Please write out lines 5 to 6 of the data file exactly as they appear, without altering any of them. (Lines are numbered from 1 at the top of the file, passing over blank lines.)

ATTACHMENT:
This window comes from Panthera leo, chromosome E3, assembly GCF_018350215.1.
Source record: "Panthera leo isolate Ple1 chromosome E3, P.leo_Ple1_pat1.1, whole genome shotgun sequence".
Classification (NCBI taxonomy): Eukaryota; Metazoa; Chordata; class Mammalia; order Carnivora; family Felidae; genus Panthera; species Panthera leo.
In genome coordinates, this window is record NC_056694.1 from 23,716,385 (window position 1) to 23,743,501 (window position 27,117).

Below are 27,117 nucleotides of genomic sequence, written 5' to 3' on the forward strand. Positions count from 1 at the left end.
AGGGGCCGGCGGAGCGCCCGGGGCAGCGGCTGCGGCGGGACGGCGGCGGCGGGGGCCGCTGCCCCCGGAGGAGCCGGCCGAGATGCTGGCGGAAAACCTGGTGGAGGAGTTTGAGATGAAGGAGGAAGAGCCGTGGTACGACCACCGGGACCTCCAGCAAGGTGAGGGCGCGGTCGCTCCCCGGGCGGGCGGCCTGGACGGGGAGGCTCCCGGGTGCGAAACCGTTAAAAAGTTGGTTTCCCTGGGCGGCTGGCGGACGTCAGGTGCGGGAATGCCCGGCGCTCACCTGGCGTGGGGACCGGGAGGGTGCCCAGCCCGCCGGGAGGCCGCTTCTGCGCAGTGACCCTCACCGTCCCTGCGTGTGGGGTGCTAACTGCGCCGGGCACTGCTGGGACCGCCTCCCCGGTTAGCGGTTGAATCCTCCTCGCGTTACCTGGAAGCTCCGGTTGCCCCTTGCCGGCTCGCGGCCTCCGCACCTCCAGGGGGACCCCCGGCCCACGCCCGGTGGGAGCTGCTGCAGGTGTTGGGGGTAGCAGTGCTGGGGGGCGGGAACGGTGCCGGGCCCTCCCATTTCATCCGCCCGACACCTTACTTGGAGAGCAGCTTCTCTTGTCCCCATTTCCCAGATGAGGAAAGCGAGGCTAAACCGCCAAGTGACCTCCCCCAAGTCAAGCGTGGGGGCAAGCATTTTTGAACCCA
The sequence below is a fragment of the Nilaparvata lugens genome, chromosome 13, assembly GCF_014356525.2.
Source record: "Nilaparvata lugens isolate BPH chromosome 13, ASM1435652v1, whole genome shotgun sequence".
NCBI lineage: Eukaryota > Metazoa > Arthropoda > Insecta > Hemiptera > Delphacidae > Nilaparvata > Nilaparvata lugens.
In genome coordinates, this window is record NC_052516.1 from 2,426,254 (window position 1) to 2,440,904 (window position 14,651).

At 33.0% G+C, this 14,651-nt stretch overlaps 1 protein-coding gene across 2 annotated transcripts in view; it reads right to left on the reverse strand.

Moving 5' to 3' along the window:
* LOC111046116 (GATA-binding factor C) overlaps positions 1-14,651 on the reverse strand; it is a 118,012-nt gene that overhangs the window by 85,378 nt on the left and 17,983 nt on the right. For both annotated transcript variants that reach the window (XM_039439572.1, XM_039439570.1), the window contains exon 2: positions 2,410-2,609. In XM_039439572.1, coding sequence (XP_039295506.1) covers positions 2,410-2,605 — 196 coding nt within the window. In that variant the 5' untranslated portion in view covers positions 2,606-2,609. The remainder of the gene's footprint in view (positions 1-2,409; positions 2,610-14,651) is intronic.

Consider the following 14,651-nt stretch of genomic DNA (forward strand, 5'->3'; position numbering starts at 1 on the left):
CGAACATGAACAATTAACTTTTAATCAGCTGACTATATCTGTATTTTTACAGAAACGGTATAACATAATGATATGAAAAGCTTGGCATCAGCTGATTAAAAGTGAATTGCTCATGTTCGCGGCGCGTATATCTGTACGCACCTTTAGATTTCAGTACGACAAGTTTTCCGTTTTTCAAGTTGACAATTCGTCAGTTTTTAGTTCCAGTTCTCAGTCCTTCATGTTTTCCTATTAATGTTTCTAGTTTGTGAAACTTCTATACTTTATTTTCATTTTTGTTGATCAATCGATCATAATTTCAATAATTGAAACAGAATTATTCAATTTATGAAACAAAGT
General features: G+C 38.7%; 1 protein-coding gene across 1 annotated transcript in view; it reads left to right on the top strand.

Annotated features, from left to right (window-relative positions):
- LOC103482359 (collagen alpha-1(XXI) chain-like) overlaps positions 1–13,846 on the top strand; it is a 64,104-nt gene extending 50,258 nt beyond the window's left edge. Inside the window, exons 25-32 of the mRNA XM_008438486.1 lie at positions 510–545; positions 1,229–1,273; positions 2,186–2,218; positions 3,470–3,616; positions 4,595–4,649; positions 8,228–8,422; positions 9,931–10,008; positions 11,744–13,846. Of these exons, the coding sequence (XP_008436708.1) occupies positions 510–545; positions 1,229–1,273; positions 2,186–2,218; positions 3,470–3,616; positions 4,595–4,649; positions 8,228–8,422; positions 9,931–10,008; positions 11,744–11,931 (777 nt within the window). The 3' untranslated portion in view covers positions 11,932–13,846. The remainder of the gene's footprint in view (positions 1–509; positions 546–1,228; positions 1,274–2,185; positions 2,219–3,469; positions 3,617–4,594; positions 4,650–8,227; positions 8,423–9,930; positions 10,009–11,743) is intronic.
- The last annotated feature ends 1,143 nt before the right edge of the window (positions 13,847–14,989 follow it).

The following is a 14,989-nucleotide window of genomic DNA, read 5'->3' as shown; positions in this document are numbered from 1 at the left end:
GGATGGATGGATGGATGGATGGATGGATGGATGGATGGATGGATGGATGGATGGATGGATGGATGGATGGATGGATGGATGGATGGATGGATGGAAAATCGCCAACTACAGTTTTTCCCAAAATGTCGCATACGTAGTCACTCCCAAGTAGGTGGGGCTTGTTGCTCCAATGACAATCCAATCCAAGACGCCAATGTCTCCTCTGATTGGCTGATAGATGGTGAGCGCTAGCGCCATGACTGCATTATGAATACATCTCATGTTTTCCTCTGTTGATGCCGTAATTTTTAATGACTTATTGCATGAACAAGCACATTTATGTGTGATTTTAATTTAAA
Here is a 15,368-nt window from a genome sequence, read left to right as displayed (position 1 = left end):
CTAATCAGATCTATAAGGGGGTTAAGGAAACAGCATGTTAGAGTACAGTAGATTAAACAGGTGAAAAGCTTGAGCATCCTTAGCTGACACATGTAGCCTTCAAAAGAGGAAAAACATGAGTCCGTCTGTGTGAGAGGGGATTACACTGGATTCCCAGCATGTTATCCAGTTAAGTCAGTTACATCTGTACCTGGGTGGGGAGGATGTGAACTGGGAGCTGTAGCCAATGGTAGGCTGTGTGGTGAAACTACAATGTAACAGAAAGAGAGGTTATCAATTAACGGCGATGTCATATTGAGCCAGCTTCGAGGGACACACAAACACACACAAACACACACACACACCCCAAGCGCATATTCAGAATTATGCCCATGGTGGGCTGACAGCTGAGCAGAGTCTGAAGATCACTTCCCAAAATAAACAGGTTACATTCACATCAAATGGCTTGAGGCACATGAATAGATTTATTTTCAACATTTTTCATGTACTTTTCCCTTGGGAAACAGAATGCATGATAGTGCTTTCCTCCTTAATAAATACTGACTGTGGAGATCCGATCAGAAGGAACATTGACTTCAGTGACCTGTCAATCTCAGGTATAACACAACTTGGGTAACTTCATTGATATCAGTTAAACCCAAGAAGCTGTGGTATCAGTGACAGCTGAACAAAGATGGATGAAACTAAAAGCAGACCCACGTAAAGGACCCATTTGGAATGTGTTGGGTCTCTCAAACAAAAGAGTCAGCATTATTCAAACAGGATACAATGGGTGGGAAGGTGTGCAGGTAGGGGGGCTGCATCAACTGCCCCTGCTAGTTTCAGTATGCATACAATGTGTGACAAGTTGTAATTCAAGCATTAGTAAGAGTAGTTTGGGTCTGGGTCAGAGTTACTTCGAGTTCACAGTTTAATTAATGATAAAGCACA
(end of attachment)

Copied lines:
Below are 27,117 nucleotides of genomic sequence, written 5' to 3' on the forward strand. Positions count from 1 at the left end.
AGGGGCCGGCGGAGCGCCCGGGGCAGCGGCTGCGGCGGGACGGCGGCGGCGGGGGCCGCTGCCCCCGGAGGAGCCGGCCGAGATGCTGGCGGAAAACCTGGTGGAGGAGTTTGAGATGAAGGAGGAAGAGCCGTGGTACGACCACCGGGACCTCCAGCAAGGTGAGGGCGCGGTCGCTCCCCGGGCGGGCGGCCTGGACGGGGAGGCTCCCGGGTGCGAAACCGTTAAAAAGTTGGTTTCCCTGGGCGGCTGGCGGACGTCAGGTGCGGGAATGCCCGGCGCTCACCTGGCGTGGGGACCGGGAGGGTGCCCAGCCCGCCGGGAGGCCGCTTCTGCGCAGTGACCCTCACCGTCCCTGCGTGTGGGGTGCTAACTGCGCCGGGCACTGCTGGGACCGCCTCCCCGGTTAGCGGTTGAATCCTCCTCGCGTTACCTGGAAGCTCCGGTTGCCCCTTGCCGGCTCGCGGCCTCCGCACCTCCAGGGGGACCCCCGGCCCACGCCCGGTGGGAGCTGCTGCAGGTGTTGGGGGTAGCAGTGCTGGGGGGCGGGAACGGTGCCGGGCCCTCCCATTTCATCCGCCCGACACCTTACTTGGAGAGCAGCTTCTCTTGTCCCCATTTCCCAGATGAGGAAAGCGAGGCTAAACCGCCAAGTGACCTCCCCCAAGTCAAGCGTGGGGGCAAGCATTTTTGAACCCA